We talked about the history of the Law Society of Saskatchewan’s Roll in a previous Throwback post. So when and how did the Roll come into existence in the legal profession?
It went way back to the 12th century when the English legal profession started to take shape. An early sign of professional regulation appeared in the Statute of Westminster 1275 which imposed penalties on lawyers (Serjeant-at-law) who were found to be deceitful (Fraud Act 1275). An attornatus could only be appointed ad hoc for a specific law suit. If a party wished to appoint an attornatus for more than one law suit, ie, a generalis attornatus, it must be secured by special writ. The permission for the appointment of a general attorney would only be granted under extraordinary circumstances such as official business for the king, or that the attorney was a high churchman or going abroad on a crusade.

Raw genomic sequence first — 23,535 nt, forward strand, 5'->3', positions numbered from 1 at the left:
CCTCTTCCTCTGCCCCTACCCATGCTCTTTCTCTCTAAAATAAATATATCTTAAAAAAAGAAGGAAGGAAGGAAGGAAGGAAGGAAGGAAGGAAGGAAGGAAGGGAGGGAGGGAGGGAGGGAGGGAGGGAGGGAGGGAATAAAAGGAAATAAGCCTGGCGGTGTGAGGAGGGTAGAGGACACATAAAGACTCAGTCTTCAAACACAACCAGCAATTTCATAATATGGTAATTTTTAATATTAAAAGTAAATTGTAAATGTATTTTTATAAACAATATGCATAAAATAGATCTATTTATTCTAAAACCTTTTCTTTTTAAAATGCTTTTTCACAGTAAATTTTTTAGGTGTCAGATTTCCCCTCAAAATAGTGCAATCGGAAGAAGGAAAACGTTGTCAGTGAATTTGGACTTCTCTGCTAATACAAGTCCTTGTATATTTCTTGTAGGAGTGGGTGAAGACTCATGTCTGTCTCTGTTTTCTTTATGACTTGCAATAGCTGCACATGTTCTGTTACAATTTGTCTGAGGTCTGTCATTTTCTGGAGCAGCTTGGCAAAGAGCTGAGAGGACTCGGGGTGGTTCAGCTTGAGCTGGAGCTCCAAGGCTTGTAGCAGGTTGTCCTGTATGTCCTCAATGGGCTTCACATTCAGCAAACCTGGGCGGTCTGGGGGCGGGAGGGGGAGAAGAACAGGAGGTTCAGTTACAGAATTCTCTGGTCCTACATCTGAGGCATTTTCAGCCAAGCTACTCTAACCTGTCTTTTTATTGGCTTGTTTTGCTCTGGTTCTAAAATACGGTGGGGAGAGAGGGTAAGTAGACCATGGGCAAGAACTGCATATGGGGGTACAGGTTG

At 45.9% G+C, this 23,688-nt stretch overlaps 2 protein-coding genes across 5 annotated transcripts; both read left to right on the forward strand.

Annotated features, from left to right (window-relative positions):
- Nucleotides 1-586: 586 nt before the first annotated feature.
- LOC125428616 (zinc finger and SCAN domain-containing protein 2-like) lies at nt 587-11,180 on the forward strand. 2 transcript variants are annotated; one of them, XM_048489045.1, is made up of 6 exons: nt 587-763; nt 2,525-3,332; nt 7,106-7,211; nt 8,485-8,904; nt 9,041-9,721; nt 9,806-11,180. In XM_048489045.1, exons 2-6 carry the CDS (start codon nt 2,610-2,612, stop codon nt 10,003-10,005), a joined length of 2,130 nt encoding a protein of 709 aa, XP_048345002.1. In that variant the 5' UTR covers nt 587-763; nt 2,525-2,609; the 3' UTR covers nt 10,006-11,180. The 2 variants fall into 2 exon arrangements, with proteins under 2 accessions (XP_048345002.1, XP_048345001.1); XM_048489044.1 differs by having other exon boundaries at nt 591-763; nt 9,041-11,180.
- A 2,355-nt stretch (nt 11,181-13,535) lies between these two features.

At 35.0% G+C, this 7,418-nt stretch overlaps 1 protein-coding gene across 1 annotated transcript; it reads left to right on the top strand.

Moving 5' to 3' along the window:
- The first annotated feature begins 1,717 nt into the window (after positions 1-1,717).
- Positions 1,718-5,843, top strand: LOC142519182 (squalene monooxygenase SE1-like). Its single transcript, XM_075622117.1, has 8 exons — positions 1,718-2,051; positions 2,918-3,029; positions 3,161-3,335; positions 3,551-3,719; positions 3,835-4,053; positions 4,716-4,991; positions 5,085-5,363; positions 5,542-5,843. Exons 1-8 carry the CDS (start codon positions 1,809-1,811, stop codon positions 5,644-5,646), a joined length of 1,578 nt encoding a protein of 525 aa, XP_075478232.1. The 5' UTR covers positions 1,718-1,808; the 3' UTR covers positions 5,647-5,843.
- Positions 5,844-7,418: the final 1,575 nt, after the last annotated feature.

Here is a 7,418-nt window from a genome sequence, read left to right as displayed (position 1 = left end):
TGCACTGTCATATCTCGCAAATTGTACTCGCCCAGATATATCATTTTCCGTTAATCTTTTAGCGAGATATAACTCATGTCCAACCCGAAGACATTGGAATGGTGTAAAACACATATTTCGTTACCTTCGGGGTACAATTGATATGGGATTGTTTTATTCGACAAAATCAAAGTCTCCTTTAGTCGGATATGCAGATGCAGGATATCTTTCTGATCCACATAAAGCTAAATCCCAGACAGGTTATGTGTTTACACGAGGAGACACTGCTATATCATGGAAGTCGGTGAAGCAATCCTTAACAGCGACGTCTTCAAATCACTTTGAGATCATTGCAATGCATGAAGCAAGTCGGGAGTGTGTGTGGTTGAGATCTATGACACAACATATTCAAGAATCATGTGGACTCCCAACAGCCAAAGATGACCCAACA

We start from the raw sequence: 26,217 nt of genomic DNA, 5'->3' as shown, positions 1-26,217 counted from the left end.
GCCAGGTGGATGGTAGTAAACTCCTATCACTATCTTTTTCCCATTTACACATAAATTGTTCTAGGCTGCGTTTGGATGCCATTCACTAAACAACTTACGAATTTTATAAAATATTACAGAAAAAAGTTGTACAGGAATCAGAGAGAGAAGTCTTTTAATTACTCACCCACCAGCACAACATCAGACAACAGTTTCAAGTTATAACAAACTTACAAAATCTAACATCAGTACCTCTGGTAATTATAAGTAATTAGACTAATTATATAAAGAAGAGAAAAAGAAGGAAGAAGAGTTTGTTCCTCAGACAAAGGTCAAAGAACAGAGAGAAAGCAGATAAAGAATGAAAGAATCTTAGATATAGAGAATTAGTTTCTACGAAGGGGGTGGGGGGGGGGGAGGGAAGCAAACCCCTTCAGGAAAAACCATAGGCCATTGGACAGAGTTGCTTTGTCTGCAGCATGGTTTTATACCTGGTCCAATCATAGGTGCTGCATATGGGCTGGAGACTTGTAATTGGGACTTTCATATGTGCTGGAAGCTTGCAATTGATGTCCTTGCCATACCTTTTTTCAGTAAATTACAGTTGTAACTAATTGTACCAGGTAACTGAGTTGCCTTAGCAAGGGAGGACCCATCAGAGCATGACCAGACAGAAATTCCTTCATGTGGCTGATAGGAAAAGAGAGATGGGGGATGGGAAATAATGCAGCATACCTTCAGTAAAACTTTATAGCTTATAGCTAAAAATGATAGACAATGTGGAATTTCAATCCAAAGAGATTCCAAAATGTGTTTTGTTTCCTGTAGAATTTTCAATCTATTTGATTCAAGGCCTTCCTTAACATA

A decade later, the Second Statute of Westminster 1285 provided that if the grantee possessed lands in different counties, he might be permitted to appoint a general attorney to represent him in all matters which might arise in courts. The right to appoint a general legal representative marked the beginning of a modern attorneyship.
In the following centuries, litigation and type of actions increased and attempts were made to regulate this growing profession. Up until 1728, it was not required by law that there should be a registry of practicing lawyers. The Attorneys and Solicitors Act of 1728 provided that attorneys and solicitors should serve five years as clerks under articles, that they should take the oath prescribed and that their names should be entered on a roll. These rolls or books of attorneys are usually arranged alphabetically and in chronological order of admission. Around the same time, a group of solicitors set up the “Society of Gentlemen Practisers in the Courts of Law and Equity”. This was the beginning of the Law Society.